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In defense of Asatru

About the alleged Abrahamic origin of Asatru.

Have you ever walked in the Scandinavian woods at night? If you ever do, and look in the darkness between the trees, you will find it perfectly clear why our ancestors believed in folklore and gods. It’s in our blood – that has been shaped by our environment for an eternity. If you, as a European man or woman, were born alone in the Scandinavian woods and spent your whole life there, you would without a doubt develop celebrations for the coming of spring, the summer and winter solstice, the harvest and so forth. Abrahamites do not have to place these thoughts in our heads.

The arguments for Asatru having a Abrahamic foundation are very loose, but let’s say they’re halfway right (for now). Let’s say Asatru is contaminated with Abrahamic thought and Balder’s death and rise is a Abrahamic add-on – the whole myth around Balder’s death is not important. The Asatru community does not really celebrate Balder’s death or rise, and I do not think our ancestors did either. We celebrate nature’s course and what is logical – the four seasons, a good harvest, our deceased ancestors, our pregnant women, our newborn children, good fertility, good luck in war and travel. To celebrate these things is deeply rooted within us. Another logical aspect of Asatru is that each god has certain skills – if you prepare for a fight you call on Tyr (the god of war), if you feel ill you call on Eir (the goddess of healing) and if you go fishing you call on Njörðr (the god of the sea). A god for each purpose and a blót for each occasion.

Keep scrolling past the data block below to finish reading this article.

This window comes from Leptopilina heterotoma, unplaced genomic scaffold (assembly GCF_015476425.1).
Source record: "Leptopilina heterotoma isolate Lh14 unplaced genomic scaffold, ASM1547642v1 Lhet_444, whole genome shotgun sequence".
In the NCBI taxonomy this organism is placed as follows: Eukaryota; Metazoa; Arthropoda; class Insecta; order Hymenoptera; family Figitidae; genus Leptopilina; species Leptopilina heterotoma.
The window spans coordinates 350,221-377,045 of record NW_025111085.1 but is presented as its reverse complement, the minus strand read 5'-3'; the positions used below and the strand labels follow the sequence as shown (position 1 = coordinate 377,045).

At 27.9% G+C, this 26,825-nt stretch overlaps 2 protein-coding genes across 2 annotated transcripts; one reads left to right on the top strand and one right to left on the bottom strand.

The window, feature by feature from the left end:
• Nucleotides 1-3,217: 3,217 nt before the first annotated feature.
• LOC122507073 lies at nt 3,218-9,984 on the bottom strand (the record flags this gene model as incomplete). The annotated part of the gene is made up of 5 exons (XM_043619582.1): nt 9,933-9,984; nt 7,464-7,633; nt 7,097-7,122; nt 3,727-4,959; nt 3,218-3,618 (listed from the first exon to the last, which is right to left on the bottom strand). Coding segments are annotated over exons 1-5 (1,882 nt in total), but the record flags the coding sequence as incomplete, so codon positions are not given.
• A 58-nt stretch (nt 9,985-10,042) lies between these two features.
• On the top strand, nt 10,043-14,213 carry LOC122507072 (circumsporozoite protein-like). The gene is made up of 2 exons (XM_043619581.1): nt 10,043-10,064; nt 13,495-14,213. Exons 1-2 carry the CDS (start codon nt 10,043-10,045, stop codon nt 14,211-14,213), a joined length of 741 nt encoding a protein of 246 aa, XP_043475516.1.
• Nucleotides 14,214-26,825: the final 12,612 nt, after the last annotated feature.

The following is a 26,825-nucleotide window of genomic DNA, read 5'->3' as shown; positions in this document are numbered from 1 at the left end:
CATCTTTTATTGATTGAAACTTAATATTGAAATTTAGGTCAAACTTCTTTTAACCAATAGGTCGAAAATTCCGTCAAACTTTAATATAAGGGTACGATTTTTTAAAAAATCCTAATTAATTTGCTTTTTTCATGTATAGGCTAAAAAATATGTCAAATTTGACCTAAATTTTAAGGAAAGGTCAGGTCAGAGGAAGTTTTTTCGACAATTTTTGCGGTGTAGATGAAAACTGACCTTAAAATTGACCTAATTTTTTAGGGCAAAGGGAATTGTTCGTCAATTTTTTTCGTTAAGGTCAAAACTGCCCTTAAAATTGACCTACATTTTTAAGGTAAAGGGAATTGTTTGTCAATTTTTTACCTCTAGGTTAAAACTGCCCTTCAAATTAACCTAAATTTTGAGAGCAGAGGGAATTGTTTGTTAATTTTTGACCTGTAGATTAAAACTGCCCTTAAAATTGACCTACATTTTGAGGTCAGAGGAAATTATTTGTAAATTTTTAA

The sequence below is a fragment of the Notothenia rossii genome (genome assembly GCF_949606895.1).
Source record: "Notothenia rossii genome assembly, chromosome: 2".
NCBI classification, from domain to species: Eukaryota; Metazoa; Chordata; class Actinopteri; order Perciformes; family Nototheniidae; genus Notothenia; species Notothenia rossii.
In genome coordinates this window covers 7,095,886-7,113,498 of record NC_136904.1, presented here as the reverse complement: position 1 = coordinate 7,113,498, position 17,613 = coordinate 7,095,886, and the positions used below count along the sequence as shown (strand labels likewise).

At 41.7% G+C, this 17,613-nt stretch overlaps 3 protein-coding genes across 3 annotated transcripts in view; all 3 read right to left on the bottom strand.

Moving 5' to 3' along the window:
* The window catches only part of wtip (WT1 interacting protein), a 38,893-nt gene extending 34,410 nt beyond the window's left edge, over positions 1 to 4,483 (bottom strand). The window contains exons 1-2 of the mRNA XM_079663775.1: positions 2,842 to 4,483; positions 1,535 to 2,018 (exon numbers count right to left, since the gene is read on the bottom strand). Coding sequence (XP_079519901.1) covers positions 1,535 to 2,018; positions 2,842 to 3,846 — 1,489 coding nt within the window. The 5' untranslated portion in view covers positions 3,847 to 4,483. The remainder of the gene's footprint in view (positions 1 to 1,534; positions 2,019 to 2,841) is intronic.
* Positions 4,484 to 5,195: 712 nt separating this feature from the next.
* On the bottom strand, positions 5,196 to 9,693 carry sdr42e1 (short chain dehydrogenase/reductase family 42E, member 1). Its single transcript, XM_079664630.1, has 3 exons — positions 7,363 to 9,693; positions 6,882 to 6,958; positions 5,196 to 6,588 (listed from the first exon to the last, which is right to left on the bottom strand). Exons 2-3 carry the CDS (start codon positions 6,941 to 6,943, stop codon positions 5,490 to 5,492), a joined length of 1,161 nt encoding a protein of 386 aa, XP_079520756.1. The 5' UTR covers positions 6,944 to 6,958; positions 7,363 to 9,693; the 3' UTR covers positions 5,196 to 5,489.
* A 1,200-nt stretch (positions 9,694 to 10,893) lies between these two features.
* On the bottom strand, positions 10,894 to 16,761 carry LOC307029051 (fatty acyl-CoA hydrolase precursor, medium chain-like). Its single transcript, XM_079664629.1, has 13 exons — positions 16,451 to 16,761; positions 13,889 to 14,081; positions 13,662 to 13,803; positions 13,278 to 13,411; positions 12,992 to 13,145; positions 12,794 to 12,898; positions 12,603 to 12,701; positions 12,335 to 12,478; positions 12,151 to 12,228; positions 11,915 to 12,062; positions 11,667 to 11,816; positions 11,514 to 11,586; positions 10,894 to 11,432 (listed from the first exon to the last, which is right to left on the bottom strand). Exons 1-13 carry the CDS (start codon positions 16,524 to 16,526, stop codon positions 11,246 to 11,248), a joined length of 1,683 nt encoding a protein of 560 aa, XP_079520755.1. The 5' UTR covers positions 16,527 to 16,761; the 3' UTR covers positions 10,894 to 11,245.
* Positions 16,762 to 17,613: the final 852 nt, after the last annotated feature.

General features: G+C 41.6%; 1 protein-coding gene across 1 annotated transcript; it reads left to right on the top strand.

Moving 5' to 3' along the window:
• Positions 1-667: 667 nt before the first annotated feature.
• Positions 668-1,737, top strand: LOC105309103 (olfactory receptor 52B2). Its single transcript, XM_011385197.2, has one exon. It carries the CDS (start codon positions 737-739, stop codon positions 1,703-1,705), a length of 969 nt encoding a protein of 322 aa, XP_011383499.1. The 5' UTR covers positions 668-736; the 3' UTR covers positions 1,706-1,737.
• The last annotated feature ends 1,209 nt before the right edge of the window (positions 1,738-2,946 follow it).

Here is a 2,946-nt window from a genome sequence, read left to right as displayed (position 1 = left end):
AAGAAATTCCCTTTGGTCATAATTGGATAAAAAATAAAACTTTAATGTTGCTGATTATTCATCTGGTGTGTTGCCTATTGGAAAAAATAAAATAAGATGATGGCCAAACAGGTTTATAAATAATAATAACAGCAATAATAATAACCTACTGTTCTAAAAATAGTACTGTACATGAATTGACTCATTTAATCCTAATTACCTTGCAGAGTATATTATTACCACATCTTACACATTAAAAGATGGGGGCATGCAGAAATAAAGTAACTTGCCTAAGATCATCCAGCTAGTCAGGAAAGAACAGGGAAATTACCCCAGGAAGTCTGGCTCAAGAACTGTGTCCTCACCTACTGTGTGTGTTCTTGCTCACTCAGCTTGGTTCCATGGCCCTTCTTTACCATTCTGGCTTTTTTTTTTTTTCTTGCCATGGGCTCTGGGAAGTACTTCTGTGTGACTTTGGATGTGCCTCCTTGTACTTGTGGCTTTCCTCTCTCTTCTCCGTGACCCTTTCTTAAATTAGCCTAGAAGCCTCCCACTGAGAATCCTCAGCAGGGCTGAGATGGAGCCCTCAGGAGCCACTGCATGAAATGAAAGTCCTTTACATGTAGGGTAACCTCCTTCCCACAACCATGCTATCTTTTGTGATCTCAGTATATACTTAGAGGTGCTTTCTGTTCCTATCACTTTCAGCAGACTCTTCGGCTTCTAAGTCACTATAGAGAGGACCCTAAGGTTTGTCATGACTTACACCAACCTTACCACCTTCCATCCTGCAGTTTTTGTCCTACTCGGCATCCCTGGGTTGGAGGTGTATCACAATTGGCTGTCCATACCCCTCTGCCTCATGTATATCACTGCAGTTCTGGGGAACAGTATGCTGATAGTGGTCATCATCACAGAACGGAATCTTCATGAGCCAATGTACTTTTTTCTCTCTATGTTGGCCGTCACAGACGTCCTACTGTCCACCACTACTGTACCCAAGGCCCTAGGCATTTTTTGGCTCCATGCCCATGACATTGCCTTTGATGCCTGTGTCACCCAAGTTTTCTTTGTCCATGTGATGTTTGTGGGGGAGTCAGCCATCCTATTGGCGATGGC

If Asatru already is Abrahamic, why would ”they” bring forth a second wave of thought control (in the form of Christianity)? Christians tried their best to get the ”Heathens” to abandoned their ways, but they did not succeed. Eventually they gave up and took on a new tactic and re-branded the celebrations – Christmas, or Yule, is a perfect example of this. Why would the Christians work so hard to eradicate the Pagan manner if it’s all the same thing? As we all know – when northern Europe became Christian, most Pagan customs became outlawed.

The argument that the Nine world of Yggdrasil is the same as the Ten spheres of the Tree of Kabbalah is very thin. Firstly, nine and ten are two different amounts (nine being a sacred number in asatru). Secondly, the worlds of Yggdrasil should be described as ”empires” or ”lands” – not as ”spheres” or ”orbs”.

The myth about Odin sacrificing himself by hanging in Yggdrasil, pierced by his own spear, might be a late add-on. Whether the Norse Pagans honored their gods with human sacrifice or not is debatable. The few the historical texts that claims this were written by Christians – thus, not very reliable. The chronicler Adam of Bremen, who wrote about a blót in Uppsala (Sweden), and the Icelandic historian Snorri Sturluson, who wrote The Prose Edda, were both Christians. Adam of Bremen did not even see the blót in person, he only heard about it through the Danish viking Svend Estridsen – who was also a Christian.

Ullr (the god of winter and hunting) is a skiing god and I doubt he could have originated from anywhere else than Scandinavia – and the depths of the Scandinavian people.

Lastly, Asatru is very different from the Abrahamic religions. Like all European Paganism Asatru favors och honors heroism and strength, while the Abrahamic religions are all about submitting under God.

Odin give us wisdom.
Thor give us strength.

/L

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